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  • Writer's pictureM. Linda Graham

Little Summer of the Geese: Bias & Beautiful Weather

Updated: Oct 22, 2022

This week, West Michigan experienced blissfully gorgeous weather - warm, sunny, dry – a magical “Indian Summer.” Wait- push the pause button. I grew up hearing the expression “Indian Summer” used to identify the brief, warm weather following a killing frost in the fall. But what does it really mean? Where does it come from? “Indian Summer” sounds like a potentially sketchy phrase for these woke times.

At the urging of my horse trainer, I checked out its origins. According to that convenient and randomly questionable source, Wikipedia: “…the earliest known reference to Indian summer in its current sense occurs in an essay written in the United States circa 1778 by J. Hector St. John de Crevecoeur … Although the exact origins of the term are uncertain,[4] it was perhaps so-called because it was first noted in regions inhabited by American Indians, or because the Indians first described it to Europeans,[5] or it had been based on the warm and hazy conditions in autumn when American Indians hunted.[4]…. a great depth of Native American folklore is attributed to describing this phenomenon.[citation needed]” ( In other words, the origin is ambiguous.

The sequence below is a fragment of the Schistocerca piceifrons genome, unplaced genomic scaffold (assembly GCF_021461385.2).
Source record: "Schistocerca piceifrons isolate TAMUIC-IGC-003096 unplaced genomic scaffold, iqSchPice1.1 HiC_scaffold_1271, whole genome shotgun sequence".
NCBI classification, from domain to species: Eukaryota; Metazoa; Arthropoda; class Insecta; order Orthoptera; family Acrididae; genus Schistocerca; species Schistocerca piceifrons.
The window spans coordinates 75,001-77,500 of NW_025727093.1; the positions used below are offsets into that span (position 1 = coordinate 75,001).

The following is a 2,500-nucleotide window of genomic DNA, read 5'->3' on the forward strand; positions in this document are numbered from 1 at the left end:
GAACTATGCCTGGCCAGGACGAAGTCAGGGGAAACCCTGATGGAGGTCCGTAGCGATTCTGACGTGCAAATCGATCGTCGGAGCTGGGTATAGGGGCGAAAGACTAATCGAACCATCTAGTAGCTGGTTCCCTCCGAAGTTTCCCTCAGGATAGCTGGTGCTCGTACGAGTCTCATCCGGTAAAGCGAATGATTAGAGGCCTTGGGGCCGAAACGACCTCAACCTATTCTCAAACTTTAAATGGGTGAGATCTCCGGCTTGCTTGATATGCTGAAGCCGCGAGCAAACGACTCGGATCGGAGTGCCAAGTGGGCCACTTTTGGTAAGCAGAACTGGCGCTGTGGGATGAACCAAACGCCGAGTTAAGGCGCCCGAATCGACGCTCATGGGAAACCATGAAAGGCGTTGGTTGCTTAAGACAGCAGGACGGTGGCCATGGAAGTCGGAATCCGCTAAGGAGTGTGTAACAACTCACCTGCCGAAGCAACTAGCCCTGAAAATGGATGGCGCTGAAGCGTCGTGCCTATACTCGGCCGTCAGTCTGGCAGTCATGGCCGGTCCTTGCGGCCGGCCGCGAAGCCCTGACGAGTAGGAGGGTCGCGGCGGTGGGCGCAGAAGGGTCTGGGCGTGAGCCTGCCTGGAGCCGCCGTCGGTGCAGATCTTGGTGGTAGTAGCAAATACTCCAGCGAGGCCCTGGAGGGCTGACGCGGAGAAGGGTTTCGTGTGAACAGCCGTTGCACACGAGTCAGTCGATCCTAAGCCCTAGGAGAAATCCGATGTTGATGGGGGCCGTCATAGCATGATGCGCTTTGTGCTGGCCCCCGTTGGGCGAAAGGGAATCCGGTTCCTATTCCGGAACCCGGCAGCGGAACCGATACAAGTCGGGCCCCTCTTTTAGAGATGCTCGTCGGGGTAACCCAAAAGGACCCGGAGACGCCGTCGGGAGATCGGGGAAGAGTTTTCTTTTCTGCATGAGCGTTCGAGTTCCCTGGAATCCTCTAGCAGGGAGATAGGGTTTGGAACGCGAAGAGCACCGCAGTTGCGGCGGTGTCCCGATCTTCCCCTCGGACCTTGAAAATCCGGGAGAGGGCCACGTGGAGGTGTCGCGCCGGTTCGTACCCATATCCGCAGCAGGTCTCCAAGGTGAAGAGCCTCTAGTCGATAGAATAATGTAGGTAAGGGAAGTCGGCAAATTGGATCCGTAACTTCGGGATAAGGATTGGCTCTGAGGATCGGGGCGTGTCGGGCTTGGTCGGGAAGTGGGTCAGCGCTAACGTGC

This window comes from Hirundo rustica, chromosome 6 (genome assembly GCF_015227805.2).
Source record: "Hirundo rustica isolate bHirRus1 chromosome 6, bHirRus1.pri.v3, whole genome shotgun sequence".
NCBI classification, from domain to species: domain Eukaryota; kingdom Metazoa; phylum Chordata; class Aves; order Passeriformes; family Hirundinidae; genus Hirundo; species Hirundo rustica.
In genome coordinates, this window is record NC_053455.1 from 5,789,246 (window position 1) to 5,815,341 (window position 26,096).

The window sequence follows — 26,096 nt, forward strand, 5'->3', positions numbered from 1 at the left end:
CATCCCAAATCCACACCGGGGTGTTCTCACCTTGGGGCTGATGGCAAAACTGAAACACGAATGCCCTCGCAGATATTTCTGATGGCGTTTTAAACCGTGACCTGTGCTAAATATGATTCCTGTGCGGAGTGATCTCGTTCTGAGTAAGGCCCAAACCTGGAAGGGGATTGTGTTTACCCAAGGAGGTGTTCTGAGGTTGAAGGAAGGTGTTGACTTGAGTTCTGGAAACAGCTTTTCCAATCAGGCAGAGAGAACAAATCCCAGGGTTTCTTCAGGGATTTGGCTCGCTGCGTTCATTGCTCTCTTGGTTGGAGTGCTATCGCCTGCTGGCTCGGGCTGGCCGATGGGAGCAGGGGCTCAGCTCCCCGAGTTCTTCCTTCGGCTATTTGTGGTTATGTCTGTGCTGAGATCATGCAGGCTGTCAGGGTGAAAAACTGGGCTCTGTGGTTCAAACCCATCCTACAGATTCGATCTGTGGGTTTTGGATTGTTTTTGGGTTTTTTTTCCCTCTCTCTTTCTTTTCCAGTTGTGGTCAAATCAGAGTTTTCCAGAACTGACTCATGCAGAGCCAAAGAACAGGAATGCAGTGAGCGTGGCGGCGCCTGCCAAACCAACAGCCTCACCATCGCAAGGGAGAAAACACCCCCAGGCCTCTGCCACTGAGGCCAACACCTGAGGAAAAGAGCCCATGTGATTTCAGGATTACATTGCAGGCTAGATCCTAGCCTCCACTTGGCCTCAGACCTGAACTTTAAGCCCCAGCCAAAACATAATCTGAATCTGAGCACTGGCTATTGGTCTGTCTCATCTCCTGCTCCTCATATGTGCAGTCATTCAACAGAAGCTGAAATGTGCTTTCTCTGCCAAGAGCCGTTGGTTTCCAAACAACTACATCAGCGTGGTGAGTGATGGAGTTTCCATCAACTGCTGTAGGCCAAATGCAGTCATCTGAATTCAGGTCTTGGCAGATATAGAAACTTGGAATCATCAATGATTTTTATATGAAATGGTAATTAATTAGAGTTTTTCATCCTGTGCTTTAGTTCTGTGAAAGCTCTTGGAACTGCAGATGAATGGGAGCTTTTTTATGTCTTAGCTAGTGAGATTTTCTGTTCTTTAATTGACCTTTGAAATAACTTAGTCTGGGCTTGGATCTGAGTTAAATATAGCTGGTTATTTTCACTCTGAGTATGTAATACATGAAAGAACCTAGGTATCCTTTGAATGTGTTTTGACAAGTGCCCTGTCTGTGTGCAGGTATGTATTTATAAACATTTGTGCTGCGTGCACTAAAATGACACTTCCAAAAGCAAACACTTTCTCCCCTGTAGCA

As a child I heard that the expression "Indian Summer" evolved from the idea of “Indian Giver” – someone who gives a gift, then wants it back, or who expects something of equal value in return. So an “Indian Summer” is a ‘fake out,’ a betrayal, a deceptive summer. Definitely racist. My husband, originally from Norfolk, VA, heard it this way: The Pilgrims (Mayflower, Thanksgiving, that bunch) were worried about their food supplies after the first hard frost. The Native Pawtuxet people said, “no worries – there’s going to be a spell of warm, dry weather – you can still harvest your crops and go hunting.” And they were right. Happy Thanksgiving! Conclusion: “Indian Summer” is still sketchy.

Other common expressions have similar issues: “Paddy Wagon” used the short version of the Irish name “Patrick” to describe a police vehicle either because many police were historically Irish or because so many drunken Irishmen ended up in the back – either way, it’s assumptive and derogatory. “Peanut Gallery” has a complicated history. Originating in the late 19th century, the phrase referred to the cheap seats in a Vaudeville theater where the Blacks and poor people sat, presumably eating cheap peanuts, which were also used to pelt performers they didn’t like. So “Peanut Gallery” is racist and classist – two salty insults for one tasty expression!

Language carries within it the story of the culture that speaks it, with the cultural norms of historical periods encased in the language of that time. Consequently, quaint historical expressions may not be so charming once their origins are understood in the light of contemporary norms. Using them needs to be thoughtfully considered, because racism, sexism and/or classism may be unintentionally, yet implicitly, perpetuated through their use.

A little research can alleviate a lot of pain. The poetic Gaels coined my favorite alternative for “Indian Summer”:

“Little Summer of the Geese”

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